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Media Release

October 25 2007

Success factors for bush businesses

Roadhouse, Sandstone WAUniSA researchers are helping small businesses in remote and regional Australia to gain a better understanding of what is necessary to achieve long-term success and sustainability.

Led by the School of Management’s Professor Tricia Vilkinas, the researchers are identifying risk factors that need to be addressed by remote area small businesses to achieve long-term viability, and to ensure that products and services meet the needs of their communities.

Small business owners in outback communities have to adapt to varying remote area circumstances and face extra hurdles that go beyond economic issues to include social and environmental matters, according to Prof Vilkinas.

“Access to resources such as people, energy, water, infrastructure availability and other regional concerns are some of the issues associated with remoteness that many small metropolitan businesses might take for granted,” Prof Vilkinas said.

“Other factors to be considered include training and education of staff; the transfer of management expertise through to succession planning; whether wind or solar powered renewable energy can be used; accessibility to water in desert areas and quality and pricing issues; the size of communities; and education and employment levels.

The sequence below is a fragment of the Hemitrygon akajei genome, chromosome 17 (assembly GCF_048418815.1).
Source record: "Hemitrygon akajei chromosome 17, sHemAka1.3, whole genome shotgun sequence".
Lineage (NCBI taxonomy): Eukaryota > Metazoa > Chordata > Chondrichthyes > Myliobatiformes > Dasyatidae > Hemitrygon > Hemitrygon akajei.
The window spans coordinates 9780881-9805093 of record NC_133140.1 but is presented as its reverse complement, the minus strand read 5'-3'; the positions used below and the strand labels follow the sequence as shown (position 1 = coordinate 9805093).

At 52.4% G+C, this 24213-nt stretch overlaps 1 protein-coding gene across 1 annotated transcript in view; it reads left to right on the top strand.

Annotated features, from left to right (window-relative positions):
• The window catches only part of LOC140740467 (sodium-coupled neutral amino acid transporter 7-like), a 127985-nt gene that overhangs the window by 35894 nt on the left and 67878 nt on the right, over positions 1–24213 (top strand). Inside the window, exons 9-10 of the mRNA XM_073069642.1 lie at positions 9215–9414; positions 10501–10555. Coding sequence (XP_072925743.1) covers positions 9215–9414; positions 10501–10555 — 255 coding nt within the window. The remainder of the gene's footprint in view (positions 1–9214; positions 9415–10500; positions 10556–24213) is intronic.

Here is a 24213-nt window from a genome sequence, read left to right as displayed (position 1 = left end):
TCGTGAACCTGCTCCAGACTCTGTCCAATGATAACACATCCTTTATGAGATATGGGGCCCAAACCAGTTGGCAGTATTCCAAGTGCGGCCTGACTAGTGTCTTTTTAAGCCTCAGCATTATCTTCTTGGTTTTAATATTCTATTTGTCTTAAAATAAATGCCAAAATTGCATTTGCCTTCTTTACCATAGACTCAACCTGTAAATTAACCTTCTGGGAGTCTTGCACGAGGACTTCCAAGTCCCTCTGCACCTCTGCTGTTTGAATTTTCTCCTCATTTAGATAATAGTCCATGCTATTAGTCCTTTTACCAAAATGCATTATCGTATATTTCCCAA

“We are conducting interviews and surveys where appropriate with business stakeholders in regional and remote communities to identify the barriers to successfully managing all of these factors and how they can be overcome,” Prof Vilkinas said.

Information gained will be fed into workshops planned for small businesses, and supporting materials will be developed, based on models of best practice.

“We will also help business owners and managers to adopt appropriate leadership styles for business success,” Prof Vilkinas said.

A follow-up study of the businesses involved will be conducted about two years after the initial study to determine how successful their businesses have become.

“The success of these small businesses is important for their communities,” Prof Vilkinas said.

“Successful small businesses help to build healthy and positive remote communities by creating local employment and training opportunities that contribute to wellbeing. Other benefits include affordable healthy food, profits being returned to fund community activities, and employment opportunities that help to attract and keep families in these communities.”


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